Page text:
Voting Rights Act

A federal judge on Tuesday ordered Florida to devise a new way to decide when and how former prisoners can get their voting rights restored, saying Gov. Rick Scott and state officials can no longer rely on "whims, passing emotions, or perceptions" in that process.

U.S. District Judge Mark Walker also blocked the state's current system of forcing most ex-felons to wait at least five years before they can ask to have their voting rights restored.

The system was put in place back in 2011 at the urging of Scott and Attorney General Pam Bondi.

Plans submitted by Manatee Supervisor of Elections Mike Bennett to trim the number of precincts from 99 to 69 are slated for review Tuesday by the Manatee County Commission. "I think the people most adversely affected by the changes were not taken into consideration," said Susie Copeland, National Association for the Advancement of Colored People president. "The more affluent community was left alone, and as far as their polling place, they didn't suffer same kind of closings as poorer neighborhoods."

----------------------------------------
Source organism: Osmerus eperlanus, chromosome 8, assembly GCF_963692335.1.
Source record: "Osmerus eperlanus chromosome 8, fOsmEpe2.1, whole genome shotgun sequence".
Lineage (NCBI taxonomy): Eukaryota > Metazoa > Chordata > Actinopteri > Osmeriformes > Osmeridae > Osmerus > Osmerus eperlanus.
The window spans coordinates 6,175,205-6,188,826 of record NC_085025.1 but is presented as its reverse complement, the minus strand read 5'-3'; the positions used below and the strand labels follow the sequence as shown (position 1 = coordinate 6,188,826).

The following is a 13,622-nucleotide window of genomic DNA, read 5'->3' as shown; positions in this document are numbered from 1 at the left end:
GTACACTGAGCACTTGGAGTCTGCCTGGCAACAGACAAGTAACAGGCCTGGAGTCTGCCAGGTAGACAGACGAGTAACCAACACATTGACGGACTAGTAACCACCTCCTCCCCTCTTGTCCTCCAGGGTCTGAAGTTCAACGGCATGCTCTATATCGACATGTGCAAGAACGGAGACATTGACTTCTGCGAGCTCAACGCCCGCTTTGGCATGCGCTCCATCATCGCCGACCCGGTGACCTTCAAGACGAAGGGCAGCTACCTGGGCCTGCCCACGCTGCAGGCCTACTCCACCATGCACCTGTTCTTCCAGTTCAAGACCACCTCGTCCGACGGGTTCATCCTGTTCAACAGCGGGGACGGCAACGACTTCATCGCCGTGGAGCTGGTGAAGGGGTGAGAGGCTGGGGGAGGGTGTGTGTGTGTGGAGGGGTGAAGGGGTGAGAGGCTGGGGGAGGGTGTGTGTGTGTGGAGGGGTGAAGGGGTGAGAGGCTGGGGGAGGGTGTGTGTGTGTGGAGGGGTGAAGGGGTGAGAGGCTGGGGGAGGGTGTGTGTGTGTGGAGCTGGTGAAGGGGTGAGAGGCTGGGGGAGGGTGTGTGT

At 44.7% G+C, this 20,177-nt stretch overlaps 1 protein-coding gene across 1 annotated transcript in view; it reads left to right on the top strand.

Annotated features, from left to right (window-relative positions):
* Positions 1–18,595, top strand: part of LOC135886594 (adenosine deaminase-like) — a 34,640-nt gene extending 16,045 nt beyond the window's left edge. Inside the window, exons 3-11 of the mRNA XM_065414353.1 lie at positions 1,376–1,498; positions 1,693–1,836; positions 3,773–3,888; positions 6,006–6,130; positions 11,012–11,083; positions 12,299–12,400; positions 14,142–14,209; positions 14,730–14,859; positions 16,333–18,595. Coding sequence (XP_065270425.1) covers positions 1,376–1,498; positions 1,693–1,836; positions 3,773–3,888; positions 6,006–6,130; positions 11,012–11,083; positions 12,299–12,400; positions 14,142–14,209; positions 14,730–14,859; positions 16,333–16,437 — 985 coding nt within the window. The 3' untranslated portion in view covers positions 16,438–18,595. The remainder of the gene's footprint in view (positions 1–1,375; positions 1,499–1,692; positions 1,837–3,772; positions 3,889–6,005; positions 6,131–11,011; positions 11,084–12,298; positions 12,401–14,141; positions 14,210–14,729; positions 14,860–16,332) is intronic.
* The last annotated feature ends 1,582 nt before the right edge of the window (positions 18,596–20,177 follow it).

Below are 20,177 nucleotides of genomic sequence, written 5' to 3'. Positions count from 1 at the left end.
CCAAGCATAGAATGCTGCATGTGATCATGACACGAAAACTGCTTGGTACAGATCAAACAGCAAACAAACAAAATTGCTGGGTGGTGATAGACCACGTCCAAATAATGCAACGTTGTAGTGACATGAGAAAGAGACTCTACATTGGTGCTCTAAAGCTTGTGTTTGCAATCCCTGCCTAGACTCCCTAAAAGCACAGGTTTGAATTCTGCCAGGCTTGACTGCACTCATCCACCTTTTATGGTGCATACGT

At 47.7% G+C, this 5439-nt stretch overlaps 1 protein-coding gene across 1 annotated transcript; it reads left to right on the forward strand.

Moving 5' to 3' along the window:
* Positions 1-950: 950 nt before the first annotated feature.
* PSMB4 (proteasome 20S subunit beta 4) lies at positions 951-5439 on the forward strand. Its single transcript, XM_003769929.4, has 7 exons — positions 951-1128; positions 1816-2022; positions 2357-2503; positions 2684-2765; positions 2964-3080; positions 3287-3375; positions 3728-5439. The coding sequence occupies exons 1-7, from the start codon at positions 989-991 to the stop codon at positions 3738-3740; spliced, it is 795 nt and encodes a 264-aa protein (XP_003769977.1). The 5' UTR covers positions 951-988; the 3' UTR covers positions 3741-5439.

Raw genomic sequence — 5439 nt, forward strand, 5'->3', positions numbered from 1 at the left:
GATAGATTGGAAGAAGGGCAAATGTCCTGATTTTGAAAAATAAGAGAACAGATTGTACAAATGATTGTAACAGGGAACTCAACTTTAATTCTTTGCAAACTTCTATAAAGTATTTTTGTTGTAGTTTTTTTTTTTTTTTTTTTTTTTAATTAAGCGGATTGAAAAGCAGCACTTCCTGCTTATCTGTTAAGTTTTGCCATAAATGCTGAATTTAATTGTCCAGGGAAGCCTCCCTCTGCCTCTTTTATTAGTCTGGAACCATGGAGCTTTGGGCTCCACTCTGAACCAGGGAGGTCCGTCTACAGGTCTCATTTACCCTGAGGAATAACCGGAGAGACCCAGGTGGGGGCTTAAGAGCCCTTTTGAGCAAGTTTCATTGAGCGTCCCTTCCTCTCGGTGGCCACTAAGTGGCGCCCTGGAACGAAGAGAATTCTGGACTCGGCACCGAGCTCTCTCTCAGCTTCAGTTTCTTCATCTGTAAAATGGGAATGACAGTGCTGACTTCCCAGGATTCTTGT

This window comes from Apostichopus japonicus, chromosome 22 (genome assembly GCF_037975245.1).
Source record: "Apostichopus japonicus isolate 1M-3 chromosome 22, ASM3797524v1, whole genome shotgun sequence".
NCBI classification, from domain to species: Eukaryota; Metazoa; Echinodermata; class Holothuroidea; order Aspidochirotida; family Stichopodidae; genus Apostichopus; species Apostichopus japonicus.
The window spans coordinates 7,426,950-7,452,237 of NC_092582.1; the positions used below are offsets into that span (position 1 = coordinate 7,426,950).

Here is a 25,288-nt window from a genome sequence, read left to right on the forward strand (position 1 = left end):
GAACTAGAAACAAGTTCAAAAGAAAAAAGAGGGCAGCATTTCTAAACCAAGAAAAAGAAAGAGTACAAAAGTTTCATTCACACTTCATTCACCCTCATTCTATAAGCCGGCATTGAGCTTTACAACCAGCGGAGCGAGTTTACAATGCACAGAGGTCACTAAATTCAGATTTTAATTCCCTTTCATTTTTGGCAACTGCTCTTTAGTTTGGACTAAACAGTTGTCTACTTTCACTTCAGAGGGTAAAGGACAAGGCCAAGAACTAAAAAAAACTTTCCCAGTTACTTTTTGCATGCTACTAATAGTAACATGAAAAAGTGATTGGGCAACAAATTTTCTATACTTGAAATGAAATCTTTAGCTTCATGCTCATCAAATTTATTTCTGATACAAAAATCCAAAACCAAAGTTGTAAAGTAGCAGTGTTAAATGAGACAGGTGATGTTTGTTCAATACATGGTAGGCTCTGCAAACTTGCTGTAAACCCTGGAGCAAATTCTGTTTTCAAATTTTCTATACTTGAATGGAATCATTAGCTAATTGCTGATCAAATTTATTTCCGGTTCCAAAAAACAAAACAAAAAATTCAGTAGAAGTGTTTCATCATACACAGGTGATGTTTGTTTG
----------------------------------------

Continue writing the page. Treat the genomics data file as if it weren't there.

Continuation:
A bipartisan group of lawmakers took the first step Thursday to patch a gaping hole in the 1965 Voting Rights Act after the Supreme Court eviscerated a key part of the law that allowed for federal oversight of states with a history of ballot box discrimination.

It didn't take long after the news broke about the Supreme Court's 5-to-4 decision tossing out a key piece of the Voting Rights Act for the fears of voting advocates, or the hopes of VRA critics, to be realized.

Hillsborough County is one of five Florida counties affected by the U.S. Supreme Court's ruling this morning on the Voting Rights Act. While the court didn't strike down the law's provision that requires federal monitoring of elections in certain states and counties, including Hillsborough, the justices said lawmakers will have to update the formula that put those regions on the list.

By a 5-4 decision, the Supreme Court has struck down a key provision of the landmark 1965 Voting Rights Act that establishes a formula to identify states that may require extra scrutiny by the Justice Department regarding voting procedures.

The decision focuses on Section 4 of the Act.